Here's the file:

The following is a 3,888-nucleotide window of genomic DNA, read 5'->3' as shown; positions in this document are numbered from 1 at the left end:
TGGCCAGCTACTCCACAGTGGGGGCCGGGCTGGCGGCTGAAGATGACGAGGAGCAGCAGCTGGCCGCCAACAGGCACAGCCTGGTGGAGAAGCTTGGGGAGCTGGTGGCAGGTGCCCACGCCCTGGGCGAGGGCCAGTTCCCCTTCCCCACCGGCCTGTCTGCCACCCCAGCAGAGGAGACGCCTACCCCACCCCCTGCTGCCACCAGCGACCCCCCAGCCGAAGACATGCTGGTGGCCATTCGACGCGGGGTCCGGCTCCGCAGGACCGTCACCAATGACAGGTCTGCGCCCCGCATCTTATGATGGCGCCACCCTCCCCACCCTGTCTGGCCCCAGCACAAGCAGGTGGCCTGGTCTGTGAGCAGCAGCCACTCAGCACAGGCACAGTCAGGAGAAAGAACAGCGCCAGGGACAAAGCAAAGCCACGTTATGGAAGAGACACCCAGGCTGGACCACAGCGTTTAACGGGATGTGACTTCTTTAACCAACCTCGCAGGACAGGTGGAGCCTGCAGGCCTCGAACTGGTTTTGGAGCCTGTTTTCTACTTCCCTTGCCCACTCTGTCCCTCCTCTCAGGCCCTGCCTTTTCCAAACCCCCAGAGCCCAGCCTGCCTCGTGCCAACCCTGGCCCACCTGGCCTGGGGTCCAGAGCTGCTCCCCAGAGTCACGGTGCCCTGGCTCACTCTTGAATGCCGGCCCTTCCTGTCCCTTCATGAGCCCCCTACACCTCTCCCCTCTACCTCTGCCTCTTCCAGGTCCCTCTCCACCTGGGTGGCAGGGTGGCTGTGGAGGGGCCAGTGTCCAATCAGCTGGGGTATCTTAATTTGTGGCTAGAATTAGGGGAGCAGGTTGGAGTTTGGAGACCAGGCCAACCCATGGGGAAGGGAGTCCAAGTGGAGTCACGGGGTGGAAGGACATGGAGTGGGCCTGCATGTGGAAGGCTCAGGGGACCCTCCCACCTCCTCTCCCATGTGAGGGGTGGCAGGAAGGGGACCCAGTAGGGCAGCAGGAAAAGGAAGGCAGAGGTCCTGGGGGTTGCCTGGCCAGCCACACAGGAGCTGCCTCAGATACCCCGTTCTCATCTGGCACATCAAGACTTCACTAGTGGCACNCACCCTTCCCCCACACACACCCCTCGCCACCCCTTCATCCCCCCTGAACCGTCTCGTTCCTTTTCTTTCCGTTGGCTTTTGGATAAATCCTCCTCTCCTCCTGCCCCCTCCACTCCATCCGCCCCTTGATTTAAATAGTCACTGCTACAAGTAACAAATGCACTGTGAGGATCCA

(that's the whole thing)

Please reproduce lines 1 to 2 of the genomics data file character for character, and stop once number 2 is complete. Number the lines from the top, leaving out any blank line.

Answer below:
The following is a 3,888-nucleotide window of genomic DNA, read 5'->3' as shown; positions in this document are numbered from 1 at the left end:
TGGCCAGCTACTCCACAGTGGGGGCCGGGCTGGCGGCTGAAGATGACGAGGAGCAGCAGCTGGCCGCCAACAGGCACAGCCTGGTGGAGAAGCTTGGGGAGCTGGTGGCAGGTGCCCACGCCCTGGGCGAGGGCCAGTTCCCCTTCCCCACCGGCCTGTCTGCCACCCCAGCAGAGGAGACGCCTACCCCACCCCCTGCTGCCACCAGCGACCCCCCAGCCGAAGACATGCTGGTGGCCATTCGACGCGGGGTCCGGCTCCGCAGGACCGTCACCAATGACAGGTCTGCGCCCCGCATCTTATGATGGCGCCACCCTCCCCACCCTGTCTGGCCCCAGCACAAGCAGGTGGCCTGGTCTGTGAGCAGCAGCCACTCAGCACAGGCACAGTCAGGAGAAAGAACAGCGCCAGGGACAAAGCAAAGCCACGTTATGGAAGAGACACCCAGGCTGGACCACAGCGTTTAACGGGATGTGACTTCTTTAACCAACCTCGCAGGACAGGTGGAGCCTGCAGGCCTCGAACTGGTTTTGGAGCCTGTTTTCTACTTCCCTTGCCCACTCTGTCCCTCCTCTCAGGCCCTGCCTTTTCCAAACCCCCAGAGCCCAGCCTGCCTCGTGCCAACCCTGGCCCACCTGGCCTGGGGTCCAGAGCTGCTCCCCAGAGTCACGGTGCCCTGGCTCACTCTTGAATGCCGGCCCTTCCTGTCCCTTCATGAGCCCCCTACACCTCTCCCCTCTACCTCTGCCTCTTCCAGGTCCCTCTCCACCTGGGTGGCAGGGTGGCTGTGGAGGGGCCAGTGTCCAATCAGCTGGGGTATCTTAATTTGTGGCTAGAATTAGGGGAGCAGGTTGGAGTTTGGAGACCAGGCCAACCCATGGGGAAGGGAGTCCAAGTGGAGTCACGGGGTGGAAGGACATGGAGTGGGCCTGCATGTGGAAGGCTCAGGGGACCCTCCCACCTCCTCTCCCATGTGAGGGGTGGCAGGAAGGGGACCCAGTAGGGCAGCAGGAAAAGGAAGGCAGAGGTCCTGGGGGTTGCCTGGCCAGCCACACAGGAGCTGCCTCAGATACCCCGTTCTCATCTGGCACATCAAGACTTCACTAGTGGCACNCACCCTTCCCCCACACACACCCCTCGCCACCCCTTCATCCCCCCTGAACCGTCTCGTTCCTTTTCTTTCCGTTGGCTTTTGGATAAATCCTCCTCTCCTCCTGCCCCCTCCACTCCATCCGCCCCTTGATTTAAATAGTCACTGCTACAAGTAACAAATGCACTGTGAGGATCCA